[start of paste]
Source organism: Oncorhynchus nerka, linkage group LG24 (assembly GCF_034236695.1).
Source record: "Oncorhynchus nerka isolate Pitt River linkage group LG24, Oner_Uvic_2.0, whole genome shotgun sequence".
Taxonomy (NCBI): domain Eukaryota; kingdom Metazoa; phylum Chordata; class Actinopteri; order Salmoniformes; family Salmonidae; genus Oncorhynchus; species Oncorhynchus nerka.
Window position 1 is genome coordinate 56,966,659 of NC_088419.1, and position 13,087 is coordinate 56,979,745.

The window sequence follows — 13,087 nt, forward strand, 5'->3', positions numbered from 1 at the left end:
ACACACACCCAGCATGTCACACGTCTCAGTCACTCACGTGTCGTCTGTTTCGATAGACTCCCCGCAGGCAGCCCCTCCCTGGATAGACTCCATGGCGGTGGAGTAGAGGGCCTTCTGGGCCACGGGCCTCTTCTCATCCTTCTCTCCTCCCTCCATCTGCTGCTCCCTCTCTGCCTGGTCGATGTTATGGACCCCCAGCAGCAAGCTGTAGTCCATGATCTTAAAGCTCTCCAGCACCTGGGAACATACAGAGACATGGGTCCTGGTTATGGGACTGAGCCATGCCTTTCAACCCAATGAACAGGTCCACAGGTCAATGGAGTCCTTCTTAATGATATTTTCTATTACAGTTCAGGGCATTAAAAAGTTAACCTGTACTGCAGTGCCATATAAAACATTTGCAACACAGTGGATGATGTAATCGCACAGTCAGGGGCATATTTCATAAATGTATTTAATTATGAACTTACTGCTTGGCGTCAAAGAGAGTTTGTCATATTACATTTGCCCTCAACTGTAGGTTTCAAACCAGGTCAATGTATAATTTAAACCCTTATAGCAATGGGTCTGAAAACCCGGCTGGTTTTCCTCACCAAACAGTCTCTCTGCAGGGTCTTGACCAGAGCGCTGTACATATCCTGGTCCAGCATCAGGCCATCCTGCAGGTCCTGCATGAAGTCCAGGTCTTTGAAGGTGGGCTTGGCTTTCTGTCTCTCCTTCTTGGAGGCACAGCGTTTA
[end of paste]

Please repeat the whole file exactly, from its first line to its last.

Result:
Source organism: Oncorhynchus nerka, linkage group LG24 (assembly GCF_034236695.1).
Source record: "Oncorhynchus nerka isolate Pitt River linkage group LG24, Oner_Uvic_2.0, whole genome shotgun sequence".
Taxonomy (NCBI): domain Eukaryota; kingdom Metazoa; phylum Chordata; class Actinopteri; order Salmoniformes; family Salmonidae; genus Oncorhynchus; species Oncorhynchus nerka.
Window position 1 is genome coordinate 56,966,659 of NC_088419.1, and position 13,087 is coordinate 56,979,745.

The window sequence follows — 13,087 nt, forward strand, 5'->3', positions numbered from 1 at the left end:
ACACACACCCAGCATGTCACACGTCTCAGTCACTCACGTGTCGTCTGTTTCGATAGACTCCCCGCAGGCAGCCCCTCCCTGGATAGACTCCATGGCGGTGGAGTAGAGGGCCTTCTGGGCCACGGGCCTCTTCTCATCCTTCTCTCCTCCCTCCATCTGCTGCTCCCTCTCTGCCTGGTCGATGTTATGGACCCCCAGCAGCAAGCTGTAGTCCATGATCTTAAAGCTCTCCAGCACCTGGGAACATACAGAGACATGGGTCCTGGTTATGGGACTGAGCCATGCCTTTCAACCCAATGAACAGGTCCACAGGTCAATGGAGTCCTTCTTAATGATATTTTCTATTACAGTTCAGGGCATTAAAAAGTTAACCTGTACTGCAGTGCCATATAAAACATTTGCAACACAGTGGATGATGTAATCGCACAGTCAGGGGCATATTTCATAAATGTATTTAATTATGAACTTACTGCTTGGCGTCAAAGAGAGTTTGTCATATTACATTTGCCCTCAACTGTAGGTTTCAAACCAGGTCAATGTATAATTTAAACCCTTATAGCAATGGGTCTGAAAACCCGGCTGGTTTTCCTCACCAAACAGTCTCTCTGCAGGGTCTTGACCAGAGCGCTGTACATATCCTGGTCCAGCATCAGGCCATCCTGCAGGTCCTGCATGAAGTCCAGGTCTTTGAAGGTGGGCTTGGCTTTCTGTCTCTCCTTCTTGGAGGCACAGCGTTTA